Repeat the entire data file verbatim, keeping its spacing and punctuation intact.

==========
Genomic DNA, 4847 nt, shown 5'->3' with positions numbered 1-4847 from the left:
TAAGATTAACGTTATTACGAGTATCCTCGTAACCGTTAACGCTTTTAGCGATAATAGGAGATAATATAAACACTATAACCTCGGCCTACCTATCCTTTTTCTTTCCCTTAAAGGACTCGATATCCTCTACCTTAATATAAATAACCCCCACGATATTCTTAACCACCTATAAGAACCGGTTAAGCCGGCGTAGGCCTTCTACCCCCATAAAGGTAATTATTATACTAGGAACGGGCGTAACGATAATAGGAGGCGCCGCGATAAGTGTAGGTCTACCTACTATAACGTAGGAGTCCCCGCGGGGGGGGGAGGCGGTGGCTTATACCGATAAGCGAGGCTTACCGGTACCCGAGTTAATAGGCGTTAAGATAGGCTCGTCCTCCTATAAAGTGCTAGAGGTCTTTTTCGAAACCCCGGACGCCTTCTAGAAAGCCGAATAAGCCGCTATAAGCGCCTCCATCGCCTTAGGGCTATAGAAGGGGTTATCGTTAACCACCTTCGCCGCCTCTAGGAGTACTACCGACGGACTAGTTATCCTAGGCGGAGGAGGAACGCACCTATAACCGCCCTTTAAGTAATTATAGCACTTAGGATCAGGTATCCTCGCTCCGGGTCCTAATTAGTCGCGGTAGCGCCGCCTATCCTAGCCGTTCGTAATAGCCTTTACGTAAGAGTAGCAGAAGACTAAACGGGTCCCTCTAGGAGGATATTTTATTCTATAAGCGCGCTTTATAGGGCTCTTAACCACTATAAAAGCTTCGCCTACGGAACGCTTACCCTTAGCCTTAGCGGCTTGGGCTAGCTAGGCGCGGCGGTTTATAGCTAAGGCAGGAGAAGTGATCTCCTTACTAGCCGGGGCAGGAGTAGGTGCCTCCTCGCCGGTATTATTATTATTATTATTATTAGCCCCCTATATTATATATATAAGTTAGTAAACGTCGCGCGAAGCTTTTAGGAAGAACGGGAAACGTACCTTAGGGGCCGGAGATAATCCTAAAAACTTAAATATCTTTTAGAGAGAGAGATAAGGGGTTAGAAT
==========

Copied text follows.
Genomic DNA, 4847 nt, shown 5'->3' with positions numbered 1-4847 from the left:
TAAGATTAACGTTATTACGAGTATCCTCGTAACCGTTAACGCTTTTAGCGATAATAGGAGATAATATAAACACTATAACCTCGGCCTACCTATCCTTTTTCTTTCCCTTAAAGGACTCGATATCCTCTACCTTAATATAAATAACCCCCACGATATTCTTAACCACCTATAAGAACCGGTTAAGCCGGCGTAGGCCTTCTACCCCCATAAAGGTAATTATTATACTAGGAACGGGCGTAACGATAATAGGAGGCGCCGCGATAAGTGTAGGTCTACCTACTATAACGTAGGAGTCCCCGCGGGGGGGGGAGGCGGTGGCTTATACCGATAAGCGAGGCTTACCGGTACCCGAGTTAATAGGCGTTAAGATAGGCTCGTCCTCCTATAAAGTGCTAGAGGTCTTTTTCGAAACCCCGGACGCCTTCTAGAAAGCCGAATAAGCCGCTATAAGCGCCTCCATCGCCTTAGGGCTATAGAAGGGGTTATCGTTAACCACCTTCGCCGCCTCTAGGAGTACTACCGACGGACTAGTTATCCTAGGCGGAGGAGGAACGCACCTATAACCGCCCTTTAAGTAATTATAGCACTTAGGATCAGGTATCCTCGCTCCGGGTCCTAATTAGTCGCGGTAGCGCCGCCTATCCTAGCCGTTCGTAATAGCCTTTACGTAAGAGTAGCAGAAGACTAAACGGGTCCCTCTAGGAGGATATTTTATTCTATAAGCGCGCTTTATAGGGCTCTTAACCACTATAAAAGCTTCGCCTACGGAACGCTTACCCTTAGCCTTAGCGGCTTGGGCTAGCTAGGCGCGGCGGTTTATAGCTAAGGCAGGAGAAGTGATCTCCTTACTAGCCGGGGCAGGAGTAGGTGCCTCCTCGCCGGTATTATTATTATTATTATTATTAGCCCCCTATATTATATATATAAGTTAGTAAACGTCGCGCGAAGCTTTTAGGAAGAACGGGAAACGTACCTTAGGGGCCGGAGATAATCCTAAAAACTTAAATATCTTTTAGAGAGAGAGATAAGGGGTTAGAAT